With the rise of discussions around local elections, the electoral strategy of opposition parties in Turkey have come to the forefront again. Especially the main opposition party, the CHP, became the focus of these discussions last week. The party’s possible strategy was not only an issue of concern among other parties; it was also a puzzle for intra-party circles. Even though the CHP’s strategy in local elections is not clear yet, taking into consideration discussions made, it is possible to see a latent alliance among the CHP and other opposition parties.
As occurred just before the June 24 elections, the party once again conducted a research on possible outcomes of forming alliances in local elections. Even if the results of this research were not shared with the public, it becomes an obligation for the party to keep its current position in the local administration as reflected on the press. Due to this reason, there are several scenarios on the table for the CHP’s local election strategy.
Nowadays, the main scenario focuses on the outcomes of a possible alliance between the CHP and the HDP during local elections. A similar scenario was also present during the June 24 election period. Due to the fact that the CHP found this alliance ineffective in comparison to the alliance with the Iyi Party (IP) and the Saadet Party (SP), party circles convinced the leaders to choose the second option. Although there was not an official alliance between the CHP and HDP during the June 24 elections, the CHP maintained its latent support for the HDP’s electoral campaign. This was to such an extent that some CHP circles voted for the HDP in the parliamentary elections. Post-election surveys indicate that the HDP passed the threshold with the votes it obtained from CHP supporters.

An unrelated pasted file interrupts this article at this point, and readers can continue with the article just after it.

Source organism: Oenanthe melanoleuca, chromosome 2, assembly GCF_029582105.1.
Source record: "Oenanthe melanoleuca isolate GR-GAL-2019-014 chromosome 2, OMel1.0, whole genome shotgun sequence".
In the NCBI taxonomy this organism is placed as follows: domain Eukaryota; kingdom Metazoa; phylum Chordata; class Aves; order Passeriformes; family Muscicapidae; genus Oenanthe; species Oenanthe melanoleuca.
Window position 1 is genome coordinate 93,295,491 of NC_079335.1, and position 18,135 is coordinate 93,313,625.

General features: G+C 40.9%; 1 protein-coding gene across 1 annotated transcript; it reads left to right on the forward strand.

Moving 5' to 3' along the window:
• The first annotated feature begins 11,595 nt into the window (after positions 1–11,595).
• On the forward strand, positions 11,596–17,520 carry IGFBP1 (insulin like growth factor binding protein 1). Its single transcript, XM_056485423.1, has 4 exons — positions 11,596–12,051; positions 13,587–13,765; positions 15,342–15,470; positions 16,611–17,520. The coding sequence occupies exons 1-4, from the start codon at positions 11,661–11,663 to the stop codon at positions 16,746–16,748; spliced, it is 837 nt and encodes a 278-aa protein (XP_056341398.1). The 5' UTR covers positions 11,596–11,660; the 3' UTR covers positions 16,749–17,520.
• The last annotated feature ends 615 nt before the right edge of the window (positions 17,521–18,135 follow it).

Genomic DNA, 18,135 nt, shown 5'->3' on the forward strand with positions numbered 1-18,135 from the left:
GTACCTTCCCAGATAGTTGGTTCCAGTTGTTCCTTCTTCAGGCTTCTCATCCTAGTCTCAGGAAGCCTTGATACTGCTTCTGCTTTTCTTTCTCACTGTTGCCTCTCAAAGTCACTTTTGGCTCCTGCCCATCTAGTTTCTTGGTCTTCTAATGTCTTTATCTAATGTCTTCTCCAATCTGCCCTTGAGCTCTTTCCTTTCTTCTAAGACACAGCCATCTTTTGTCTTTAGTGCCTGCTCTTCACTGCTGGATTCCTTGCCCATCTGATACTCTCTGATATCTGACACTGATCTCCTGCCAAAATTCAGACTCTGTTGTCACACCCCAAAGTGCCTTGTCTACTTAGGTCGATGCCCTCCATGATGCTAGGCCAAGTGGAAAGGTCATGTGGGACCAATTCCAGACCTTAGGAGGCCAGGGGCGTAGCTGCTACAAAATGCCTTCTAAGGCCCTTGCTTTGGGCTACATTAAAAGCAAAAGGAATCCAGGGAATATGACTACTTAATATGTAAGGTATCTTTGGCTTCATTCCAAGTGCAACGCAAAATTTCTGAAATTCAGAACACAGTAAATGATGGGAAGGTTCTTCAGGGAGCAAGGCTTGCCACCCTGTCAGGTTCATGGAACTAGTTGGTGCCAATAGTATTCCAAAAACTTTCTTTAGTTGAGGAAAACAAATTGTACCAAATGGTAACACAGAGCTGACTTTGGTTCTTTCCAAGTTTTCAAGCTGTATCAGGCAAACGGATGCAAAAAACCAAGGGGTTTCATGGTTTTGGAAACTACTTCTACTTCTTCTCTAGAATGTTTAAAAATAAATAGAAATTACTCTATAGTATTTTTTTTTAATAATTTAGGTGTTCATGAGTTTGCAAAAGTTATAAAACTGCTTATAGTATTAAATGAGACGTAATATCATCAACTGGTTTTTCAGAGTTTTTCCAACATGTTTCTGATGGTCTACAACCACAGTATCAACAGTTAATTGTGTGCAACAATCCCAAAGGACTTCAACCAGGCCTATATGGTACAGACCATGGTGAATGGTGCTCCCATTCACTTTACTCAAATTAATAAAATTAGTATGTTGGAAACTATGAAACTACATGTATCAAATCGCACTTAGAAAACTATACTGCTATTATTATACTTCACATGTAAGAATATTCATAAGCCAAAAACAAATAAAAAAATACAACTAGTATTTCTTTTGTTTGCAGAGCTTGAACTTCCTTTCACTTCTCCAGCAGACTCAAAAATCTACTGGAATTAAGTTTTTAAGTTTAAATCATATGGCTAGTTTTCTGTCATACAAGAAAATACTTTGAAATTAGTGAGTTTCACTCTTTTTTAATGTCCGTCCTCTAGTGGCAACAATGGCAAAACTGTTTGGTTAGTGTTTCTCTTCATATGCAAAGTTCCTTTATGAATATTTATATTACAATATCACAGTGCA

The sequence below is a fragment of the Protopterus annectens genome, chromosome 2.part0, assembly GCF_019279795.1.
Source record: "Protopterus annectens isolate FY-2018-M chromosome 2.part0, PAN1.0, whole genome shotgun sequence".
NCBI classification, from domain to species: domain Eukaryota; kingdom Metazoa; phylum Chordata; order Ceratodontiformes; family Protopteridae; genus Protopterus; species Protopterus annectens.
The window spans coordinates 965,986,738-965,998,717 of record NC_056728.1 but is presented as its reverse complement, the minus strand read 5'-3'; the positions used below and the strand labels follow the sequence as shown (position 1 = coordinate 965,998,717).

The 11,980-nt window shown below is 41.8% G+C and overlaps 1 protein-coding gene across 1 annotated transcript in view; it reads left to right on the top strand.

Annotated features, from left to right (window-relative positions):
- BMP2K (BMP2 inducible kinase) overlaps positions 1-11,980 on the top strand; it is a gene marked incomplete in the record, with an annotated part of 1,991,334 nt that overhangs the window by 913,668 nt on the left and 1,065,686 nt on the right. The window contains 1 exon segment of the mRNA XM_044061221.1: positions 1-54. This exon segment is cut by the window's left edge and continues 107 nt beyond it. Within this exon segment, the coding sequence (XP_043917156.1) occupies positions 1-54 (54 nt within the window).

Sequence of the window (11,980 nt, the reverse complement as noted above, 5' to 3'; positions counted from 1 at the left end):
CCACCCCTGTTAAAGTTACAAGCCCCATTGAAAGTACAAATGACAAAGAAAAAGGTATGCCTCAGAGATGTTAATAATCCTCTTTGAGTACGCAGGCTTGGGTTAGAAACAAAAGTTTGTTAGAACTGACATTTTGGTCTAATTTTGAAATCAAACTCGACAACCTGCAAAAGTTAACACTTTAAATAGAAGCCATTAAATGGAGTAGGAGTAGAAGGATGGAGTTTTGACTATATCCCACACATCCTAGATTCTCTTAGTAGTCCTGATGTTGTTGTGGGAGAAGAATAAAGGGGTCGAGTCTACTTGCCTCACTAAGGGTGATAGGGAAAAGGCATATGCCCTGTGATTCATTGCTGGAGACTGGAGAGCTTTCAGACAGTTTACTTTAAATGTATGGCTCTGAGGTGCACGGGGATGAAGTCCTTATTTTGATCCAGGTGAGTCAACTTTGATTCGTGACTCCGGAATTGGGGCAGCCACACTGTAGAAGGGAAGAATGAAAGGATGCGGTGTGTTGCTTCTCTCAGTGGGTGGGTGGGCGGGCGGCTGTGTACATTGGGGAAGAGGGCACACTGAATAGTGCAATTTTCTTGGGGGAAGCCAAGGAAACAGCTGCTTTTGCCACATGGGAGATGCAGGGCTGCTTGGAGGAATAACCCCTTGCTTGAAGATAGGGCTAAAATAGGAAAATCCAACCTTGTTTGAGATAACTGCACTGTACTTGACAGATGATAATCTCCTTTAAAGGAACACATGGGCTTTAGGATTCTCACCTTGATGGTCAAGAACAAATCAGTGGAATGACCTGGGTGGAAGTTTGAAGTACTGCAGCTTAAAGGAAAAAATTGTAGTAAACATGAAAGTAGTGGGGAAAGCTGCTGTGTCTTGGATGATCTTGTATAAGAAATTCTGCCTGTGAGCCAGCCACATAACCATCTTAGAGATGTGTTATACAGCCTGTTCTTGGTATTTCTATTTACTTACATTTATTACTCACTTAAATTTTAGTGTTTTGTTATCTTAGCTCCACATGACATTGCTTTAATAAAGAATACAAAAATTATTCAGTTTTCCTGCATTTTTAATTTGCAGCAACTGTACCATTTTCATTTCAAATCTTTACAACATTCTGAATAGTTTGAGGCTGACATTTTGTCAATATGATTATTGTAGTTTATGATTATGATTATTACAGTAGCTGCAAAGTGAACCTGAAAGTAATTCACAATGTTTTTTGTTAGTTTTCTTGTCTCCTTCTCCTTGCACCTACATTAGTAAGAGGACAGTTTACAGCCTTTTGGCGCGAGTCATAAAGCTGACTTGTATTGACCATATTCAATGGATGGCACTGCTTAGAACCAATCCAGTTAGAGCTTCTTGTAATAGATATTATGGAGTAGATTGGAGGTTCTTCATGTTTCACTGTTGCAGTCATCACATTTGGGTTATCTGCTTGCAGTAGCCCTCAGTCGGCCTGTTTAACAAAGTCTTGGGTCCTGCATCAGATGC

Due to these reasons, another latent alliance between the CHP and HDP is the most powerful scenario on the agenda. As reflected in the media, the party sees this alliance as beneficial – especially in metropolitan cities. Istanbul, of course, becomes the main target of the CHP in local elections and the party designs its electoral campaign by focusing on this city. The results of the 2014 local elections reflect the fact that it is not possible for the CHP to “win” Istanbul by only forming an alliance with the HDP. Thus, the party is trying to broaden the boundaries of this alliance by involving other parties and political circles.
At this point, the possibility of forming an alliance with IP (Iyi Party) is also on the agenda. However, because the official alliance between the CHP and IP was broken soon after the June 24 elections, it is difficult for these two parties to re-form an alliance. More, rising nationalistic tendencies within the IP makes it impossible for the party to get together with the HDP. Finally, IP officials blamed the CHP for failure in the parliamentary elections, and therefore, it will not be easy to convince these individuals to forming another alliance with the HDP.
Even though the official alliance between CHP and IP was broken soon after the elections, the close relation between CHP and HDP continues. The similarity in discourse among these two parties increases the possibility of an alliance to occur during local elections. It is almost certain to see a latent alliance in Istanbul and Ankara, and it will not be a surprise to see an alliance in other electoral districts. However, seeing as the votes of this alliance will not be enough for the CHP to gain Istanbul, the party will try to find a new way to convince Meral Aksener’s IP.